BHP Group Ltd on Wednesday said it remains committed to growing its portfolio of copper and nickel projects but is not interested in the lithium market, which it believes is well supplied.
The comments echo those the world’s largest mining company made in the past year and come as lithium prices have been sliding amid demand worries. Analysts are expecting lithium prices to plunge by 25% in total this year, largely due to an expected slowdown in China’s EV market as government subsidies wane.
“We still don’t see the demand-supply equation of lithium to be as fundamental as copper and nickel,” Sonia Scarselli of BHP Xlpor, the company’s division that invests in junior mining companies, told Reuters on the sidelines of the Prospectors and Developers Association of Canada (PDAC) mining conference in Toronto. “For us, lithium will remain flat.”
The bet is a bit of a counterintuitive one among BHP’s global mining peers. Rio Tinto Ltd, for example, paid $825 million in late 2021 for a lithium project in Argentina and is trying to build a lithium mine in Serbia.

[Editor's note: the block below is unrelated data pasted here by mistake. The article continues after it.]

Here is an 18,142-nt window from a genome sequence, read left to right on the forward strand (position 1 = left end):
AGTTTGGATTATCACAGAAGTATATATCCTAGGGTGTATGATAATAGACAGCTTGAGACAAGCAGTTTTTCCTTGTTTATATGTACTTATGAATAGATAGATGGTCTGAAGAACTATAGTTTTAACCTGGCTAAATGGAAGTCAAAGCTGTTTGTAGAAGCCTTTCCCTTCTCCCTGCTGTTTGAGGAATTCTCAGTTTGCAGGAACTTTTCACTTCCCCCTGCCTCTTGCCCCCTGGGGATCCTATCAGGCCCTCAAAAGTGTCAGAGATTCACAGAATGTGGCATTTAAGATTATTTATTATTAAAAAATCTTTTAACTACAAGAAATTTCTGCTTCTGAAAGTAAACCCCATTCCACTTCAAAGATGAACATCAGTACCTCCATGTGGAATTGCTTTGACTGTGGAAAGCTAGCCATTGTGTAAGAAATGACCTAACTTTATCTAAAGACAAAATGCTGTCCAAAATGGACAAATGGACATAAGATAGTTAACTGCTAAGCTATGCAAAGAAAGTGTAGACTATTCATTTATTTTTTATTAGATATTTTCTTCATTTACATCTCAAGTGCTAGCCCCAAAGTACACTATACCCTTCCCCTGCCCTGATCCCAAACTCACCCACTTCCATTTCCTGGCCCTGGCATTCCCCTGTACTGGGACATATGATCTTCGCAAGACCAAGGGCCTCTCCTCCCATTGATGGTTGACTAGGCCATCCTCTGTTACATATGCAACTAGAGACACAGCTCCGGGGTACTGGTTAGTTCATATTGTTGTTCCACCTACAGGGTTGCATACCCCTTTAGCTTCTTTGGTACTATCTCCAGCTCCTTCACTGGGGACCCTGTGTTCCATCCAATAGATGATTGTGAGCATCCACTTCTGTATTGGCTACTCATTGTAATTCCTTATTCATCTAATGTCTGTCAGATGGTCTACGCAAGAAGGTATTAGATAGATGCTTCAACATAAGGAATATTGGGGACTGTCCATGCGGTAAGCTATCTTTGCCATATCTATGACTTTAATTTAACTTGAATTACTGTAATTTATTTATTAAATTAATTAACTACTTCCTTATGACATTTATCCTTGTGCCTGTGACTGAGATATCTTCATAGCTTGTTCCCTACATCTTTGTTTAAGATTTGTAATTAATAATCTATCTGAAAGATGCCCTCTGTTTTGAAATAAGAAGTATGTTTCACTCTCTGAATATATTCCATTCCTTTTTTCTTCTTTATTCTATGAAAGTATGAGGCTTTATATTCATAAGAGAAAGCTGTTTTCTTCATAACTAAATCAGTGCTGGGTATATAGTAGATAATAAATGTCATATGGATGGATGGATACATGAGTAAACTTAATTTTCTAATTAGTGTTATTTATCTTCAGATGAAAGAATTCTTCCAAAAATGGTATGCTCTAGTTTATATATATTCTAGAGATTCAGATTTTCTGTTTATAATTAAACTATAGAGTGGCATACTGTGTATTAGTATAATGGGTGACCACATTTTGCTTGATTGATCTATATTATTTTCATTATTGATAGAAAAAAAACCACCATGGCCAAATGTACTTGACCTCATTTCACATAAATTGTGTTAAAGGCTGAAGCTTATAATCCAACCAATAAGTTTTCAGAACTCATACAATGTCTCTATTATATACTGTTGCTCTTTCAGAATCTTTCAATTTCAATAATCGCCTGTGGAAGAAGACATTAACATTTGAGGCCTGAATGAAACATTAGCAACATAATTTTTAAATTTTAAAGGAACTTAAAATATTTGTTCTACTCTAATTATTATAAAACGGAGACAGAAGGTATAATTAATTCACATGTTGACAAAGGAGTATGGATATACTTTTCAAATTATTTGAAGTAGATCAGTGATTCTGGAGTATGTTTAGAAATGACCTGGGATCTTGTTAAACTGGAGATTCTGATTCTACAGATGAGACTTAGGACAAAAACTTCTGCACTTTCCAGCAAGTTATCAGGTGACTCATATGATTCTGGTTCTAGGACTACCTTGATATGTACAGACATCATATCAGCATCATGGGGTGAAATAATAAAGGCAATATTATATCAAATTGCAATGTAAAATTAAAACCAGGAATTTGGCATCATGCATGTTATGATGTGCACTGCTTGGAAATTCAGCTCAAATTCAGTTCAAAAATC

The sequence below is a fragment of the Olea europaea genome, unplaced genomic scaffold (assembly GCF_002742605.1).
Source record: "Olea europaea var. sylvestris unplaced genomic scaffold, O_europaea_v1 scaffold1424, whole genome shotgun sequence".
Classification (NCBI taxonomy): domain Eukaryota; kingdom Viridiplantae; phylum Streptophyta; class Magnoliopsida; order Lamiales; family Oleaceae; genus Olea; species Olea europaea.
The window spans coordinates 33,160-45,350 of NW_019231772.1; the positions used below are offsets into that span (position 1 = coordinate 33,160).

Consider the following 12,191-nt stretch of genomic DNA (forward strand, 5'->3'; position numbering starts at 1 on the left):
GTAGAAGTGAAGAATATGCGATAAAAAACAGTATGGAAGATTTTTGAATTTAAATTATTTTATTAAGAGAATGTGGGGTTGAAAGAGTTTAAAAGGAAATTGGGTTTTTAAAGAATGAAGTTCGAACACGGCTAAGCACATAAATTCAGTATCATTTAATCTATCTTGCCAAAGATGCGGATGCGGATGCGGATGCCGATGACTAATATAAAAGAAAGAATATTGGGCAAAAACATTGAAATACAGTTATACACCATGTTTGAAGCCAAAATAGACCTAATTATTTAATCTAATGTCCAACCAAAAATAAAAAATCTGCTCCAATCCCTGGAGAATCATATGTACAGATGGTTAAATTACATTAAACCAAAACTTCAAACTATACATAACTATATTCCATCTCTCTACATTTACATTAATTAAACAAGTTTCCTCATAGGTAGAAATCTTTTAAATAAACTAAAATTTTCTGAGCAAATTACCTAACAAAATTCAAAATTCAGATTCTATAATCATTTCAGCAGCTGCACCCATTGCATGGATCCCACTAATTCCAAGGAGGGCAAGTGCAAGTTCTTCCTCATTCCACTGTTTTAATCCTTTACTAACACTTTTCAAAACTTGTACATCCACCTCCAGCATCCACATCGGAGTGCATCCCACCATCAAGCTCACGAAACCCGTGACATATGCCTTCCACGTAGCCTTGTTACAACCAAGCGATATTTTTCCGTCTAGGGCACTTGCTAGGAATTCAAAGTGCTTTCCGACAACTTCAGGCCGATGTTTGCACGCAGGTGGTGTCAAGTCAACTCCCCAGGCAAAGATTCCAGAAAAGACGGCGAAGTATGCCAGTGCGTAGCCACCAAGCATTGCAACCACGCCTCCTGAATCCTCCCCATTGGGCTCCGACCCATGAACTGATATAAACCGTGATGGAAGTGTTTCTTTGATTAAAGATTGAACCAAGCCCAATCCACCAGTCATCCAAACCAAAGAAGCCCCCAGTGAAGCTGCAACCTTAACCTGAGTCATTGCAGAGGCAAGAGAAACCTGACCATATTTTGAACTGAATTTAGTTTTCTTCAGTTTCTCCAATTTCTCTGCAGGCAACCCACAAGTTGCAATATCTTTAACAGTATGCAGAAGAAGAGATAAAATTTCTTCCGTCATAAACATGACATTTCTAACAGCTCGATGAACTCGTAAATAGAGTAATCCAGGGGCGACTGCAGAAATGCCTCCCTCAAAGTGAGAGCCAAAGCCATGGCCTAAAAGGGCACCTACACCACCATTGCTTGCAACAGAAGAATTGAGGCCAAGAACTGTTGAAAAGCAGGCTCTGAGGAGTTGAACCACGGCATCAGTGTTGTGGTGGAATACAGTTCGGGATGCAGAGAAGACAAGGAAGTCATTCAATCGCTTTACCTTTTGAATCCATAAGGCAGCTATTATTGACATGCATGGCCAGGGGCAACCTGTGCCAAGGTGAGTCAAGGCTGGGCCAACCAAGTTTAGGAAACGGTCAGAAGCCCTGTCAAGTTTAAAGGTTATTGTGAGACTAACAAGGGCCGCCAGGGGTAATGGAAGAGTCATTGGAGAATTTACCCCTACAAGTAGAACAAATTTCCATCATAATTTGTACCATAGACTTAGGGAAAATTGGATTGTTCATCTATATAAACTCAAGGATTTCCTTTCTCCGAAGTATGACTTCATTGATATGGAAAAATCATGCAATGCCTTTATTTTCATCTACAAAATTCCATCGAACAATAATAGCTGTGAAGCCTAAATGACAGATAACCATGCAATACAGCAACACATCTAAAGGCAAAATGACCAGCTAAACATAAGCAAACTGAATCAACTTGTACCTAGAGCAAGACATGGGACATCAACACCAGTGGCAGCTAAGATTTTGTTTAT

Glencore Plc is the second-largest shareholder in Li-Cycle Holdings Corp, a recycler set to become one of the largest US lithium producers by next year. And Sibanye Stillwater Ltd has agreed to help ioneer Ltd develop a Nevada lithium project.
BHP expects global copper and nickel supplies to remain below demand as few new mines for either metal are coming online in the near future.
The company has invested $500,000 each in Nordic Nickel Ltd, Tutume Metals, Asian Battery Minerals, Impact Minerals Ltd, Red Ox Copper, Bronzite Corp, Kingsrose Mining Ltd, each of which are exploring nickel and copper deposits across the globe.
BHP last year also invested $40 million in Kabanga Nickel, which is developing a nickel mine in Tanzania, and is helping Rio to develop the massive Resolution Copper mining project in Arizona.
The Kabanga investment, BHP’s first in Africa since 2015, was part of what chief executive Mike Henry described as a willingness to move into “tougher jurisdictions.” That move came after BHP lost out on a 2021 bid to buy Canadian junior nickel miner Noront Resources.
Elsewhere, BHP has committed to invest C$12 billion ($8.7 billion) to build a potash mine in Canada’s Saskatchewan province as global population growth fuels greater demand for the fertilizer.
Supply interruptions from Belarus and Russia, the two largest potash producers, make Canada well positioned” to fill the supply gap, Rad Udd, president of BHP Americas, said in an interview.
($1 = 1.3798 Canadian dollars)
(By Divya Rajagopal; Editing by Ernest Scheyder)